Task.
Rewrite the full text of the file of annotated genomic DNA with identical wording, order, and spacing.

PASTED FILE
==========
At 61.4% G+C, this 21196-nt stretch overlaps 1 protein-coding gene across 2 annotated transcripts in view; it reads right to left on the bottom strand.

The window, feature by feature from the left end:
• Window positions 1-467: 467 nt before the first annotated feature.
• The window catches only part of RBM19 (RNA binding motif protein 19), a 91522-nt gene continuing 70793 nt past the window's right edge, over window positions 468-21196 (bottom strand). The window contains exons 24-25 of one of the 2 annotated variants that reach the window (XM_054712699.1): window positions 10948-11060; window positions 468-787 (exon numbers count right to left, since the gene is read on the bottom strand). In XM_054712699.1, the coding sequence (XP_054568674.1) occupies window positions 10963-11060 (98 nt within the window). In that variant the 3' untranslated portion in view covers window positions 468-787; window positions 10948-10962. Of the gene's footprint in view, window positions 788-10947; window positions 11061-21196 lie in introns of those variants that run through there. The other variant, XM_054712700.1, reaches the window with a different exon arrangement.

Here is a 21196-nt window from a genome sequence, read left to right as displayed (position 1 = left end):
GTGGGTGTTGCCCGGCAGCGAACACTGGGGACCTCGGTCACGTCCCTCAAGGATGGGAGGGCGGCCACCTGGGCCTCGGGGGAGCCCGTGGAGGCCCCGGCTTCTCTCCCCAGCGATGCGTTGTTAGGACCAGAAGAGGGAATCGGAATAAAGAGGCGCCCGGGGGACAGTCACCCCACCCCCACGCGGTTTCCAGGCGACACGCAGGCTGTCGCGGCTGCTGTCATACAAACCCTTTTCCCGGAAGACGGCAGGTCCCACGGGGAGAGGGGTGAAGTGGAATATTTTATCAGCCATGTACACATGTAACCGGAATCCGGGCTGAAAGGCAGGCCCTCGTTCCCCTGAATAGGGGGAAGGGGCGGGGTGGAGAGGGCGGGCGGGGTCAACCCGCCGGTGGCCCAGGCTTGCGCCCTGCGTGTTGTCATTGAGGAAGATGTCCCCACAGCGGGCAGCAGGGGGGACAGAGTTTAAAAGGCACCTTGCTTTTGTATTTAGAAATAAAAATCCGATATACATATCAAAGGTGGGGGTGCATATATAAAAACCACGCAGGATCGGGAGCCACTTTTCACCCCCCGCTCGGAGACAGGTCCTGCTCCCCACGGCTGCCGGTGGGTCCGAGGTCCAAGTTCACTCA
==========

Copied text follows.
At 61.4% G+C, this 21196-nt stretch overlaps 1 protein-coding gene across 2 annotated transcripts in view; it reads right to left on the bottom strand.

The window, feature by feature from the left end:
• Window positions 1-467: 467 nt before the first annotated feature.
• The window catches only part of RBM19 (RNA binding motif protein 19), a 91522-nt gene continuing 70793 nt past the window's right edge, over window positions 468-21196 (bottom strand). The window contains exons 24-25 of one of the 2 annotated variants that reach the window (XM_054712699.1): window positions 10948-11060; window positions 468-787 (exon numbers count right to left, since the gene is read on the bottom strand). In XM_054712699.1, the coding sequence (XP_054568674.1) occupies window positions 10963-11060 (98 nt within the window). In that variant the 3' untranslated portion in view covers window positions 468-787; window positions 10948-10962. Of the gene's footprint in view, window positions 788-10947; window positions 11061-21196 lie in introns of those variants that run through there. The other variant, XM_054712700.1, reaches the window with a different exon arrangement.

Here is a 21196-nt window from a genome sequence, read left to right as displayed (position 1 = left end):
GTGGGTGTTGCCCGGCAGCGAACACTGGGGACCTCGGTCACGTCCCTCAAGGATGGGAGGGCGGCCACCTGGGCCTCGGGGGAGCCCGTGGAGGCCCCGGCTTCTCTCCCCAGCGATGCGTTGTTAGGACCAGAAGAGGGAATCGGAATAAAGAGGCGCCCGGGGGACAGTCACCCCACCCCCACGCGGTTTCCAGGCGACACGCAGGCTGTCGCGGCTGCTGTCATACAAACCCTTTTCCCGGAAGACGGCAGGTCCCACGGGGAGAGGGGTGAAGTGGAATATTTTATCAGCCATGTACACATGTAACCGGAATCCGGGCTGAAAGGCAGGCCCTCGTTCCCCTGAATAGGGGGAAGGGGCGGGGTGGAGAGGGCGGGCGGGGTCAACCCGCCGGTGGCCCAGGCTTGCGCCCTGCGTGTTGTCATTGAGGAAGATGTCCCCACAGCGGGCAGCAGGGGGGACAGAGTTTAAAAGGCACCTTGCTTTTGTATTTAGAAATAAAAATCCGATATACATATCAAAGGTGGGGGTGCATATATAAAAACCACGCAGGATCGGGAGCCACTTTTCACCCCCCGCTCGGAGACAGGTCCTGCTCCCCACGGCTGCCGGTGGGTCCGAGGTCCAAGTTCACTCA